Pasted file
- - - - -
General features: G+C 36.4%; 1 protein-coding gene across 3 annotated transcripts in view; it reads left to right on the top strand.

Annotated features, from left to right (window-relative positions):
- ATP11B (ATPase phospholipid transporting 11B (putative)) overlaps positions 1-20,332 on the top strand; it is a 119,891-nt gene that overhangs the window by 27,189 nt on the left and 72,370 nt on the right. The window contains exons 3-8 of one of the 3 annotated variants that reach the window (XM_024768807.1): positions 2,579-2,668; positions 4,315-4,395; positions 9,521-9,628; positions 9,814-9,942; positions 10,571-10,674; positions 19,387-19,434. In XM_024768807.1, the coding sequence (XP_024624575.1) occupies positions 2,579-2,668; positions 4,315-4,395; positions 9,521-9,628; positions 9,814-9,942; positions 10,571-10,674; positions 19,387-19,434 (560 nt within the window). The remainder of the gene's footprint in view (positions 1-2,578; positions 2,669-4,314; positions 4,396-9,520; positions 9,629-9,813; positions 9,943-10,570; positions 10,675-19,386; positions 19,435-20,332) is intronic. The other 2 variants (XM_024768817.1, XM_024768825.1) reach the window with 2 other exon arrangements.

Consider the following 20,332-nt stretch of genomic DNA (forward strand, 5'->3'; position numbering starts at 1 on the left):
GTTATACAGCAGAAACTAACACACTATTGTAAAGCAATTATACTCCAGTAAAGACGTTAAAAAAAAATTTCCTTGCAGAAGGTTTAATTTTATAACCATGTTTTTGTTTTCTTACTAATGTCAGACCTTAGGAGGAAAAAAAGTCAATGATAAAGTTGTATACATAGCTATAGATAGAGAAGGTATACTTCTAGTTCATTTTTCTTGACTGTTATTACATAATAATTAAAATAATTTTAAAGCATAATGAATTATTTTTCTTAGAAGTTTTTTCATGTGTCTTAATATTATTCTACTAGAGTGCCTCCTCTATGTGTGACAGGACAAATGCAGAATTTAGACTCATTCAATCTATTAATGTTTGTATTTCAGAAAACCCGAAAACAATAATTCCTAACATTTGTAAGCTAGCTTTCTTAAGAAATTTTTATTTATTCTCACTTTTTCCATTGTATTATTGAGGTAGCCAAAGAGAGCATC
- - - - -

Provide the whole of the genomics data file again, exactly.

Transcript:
General features: G+C 36.4%; 1 protein-coding gene across 3 annotated transcripts in view; it reads left to right on the top strand.

Annotated features, from left to right (window-relative positions):
- ATP11B (ATPase phospholipid transporting 11B (putative)) overlaps positions 1-20,332 on the top strand; it is a 119,891-nt gene that overhangs the window by 27,189 nt on the left and 72,370 nt on the right. The window contains exons 3-8 of one of the 3 annotated variants that reach the window (XM_024768807.1): positions 2,579-2,668; positions 4,315-4,395; positions 9,521-9,628; positions 9,814-9,942; positions 10,571-10,674; positions 19,387-19,434. In XM_024768807.1, the coding sequence (XP_024624575.1) occupies positions 2,579-2,668; positions 4,315-4,395; positions 9,521-9,628; positions 9,814-9,942; positions 10,571-10,674; positions 19,387-19,434 (560 nt within the window). The remainder of the gene's footprint in view (positions 1-2,578; positions 2,669-4,314; positions 4,396-9,520; positions 9,629-9,813; positions 9,943-10,570; positions 10,675-19,386; positions 19,435-20,332) is intronic. The other 2 variants (XM_024768817.1, XM_024768825.1) reach the window with 2 other exon arrangements.

Consider the following 20,332-nt stretch of genomic DNA (forward strand, 5'->3'; position numbering starts at 1 on the left):
GTTATACAGCAGAAACTAACACACTATTGTAAAGCAATTATACTCCAGTAAAGACGTTAAAAAAAAATTTCCTTGCAGAAGGTTTAATTTTATAACCATGTTTTTGTTTTCTTACTAATGTCAGACCTTAGGAGGAAAAAAAGTCAATGATAAAGTTGTATACATAGCTATAGATAGAGAAGGTATACTTCTAGTTCATTTTTCTTGACTGTTATTACATAATAATTAAAATAATTTTAAAGCATAATGAATTATTTTTCTTAGAAGTTTTTTCATGTGTCTTAATATTATTCTACTAGAGTGCCTCCTCTATGTGTGACAGGACAAATGCAGAATTTAGACTCATTCAATCTATTAATGTTTGTATTTCAGAAAACCCGAAAACAATAATTCCTAACATTTGTAAGCTAGCTTTCTTAAGAAATTTTTATTTATTCTCACTTTTTCCATTGTATTATTGAGGTAGCCAAAGAGAGCATC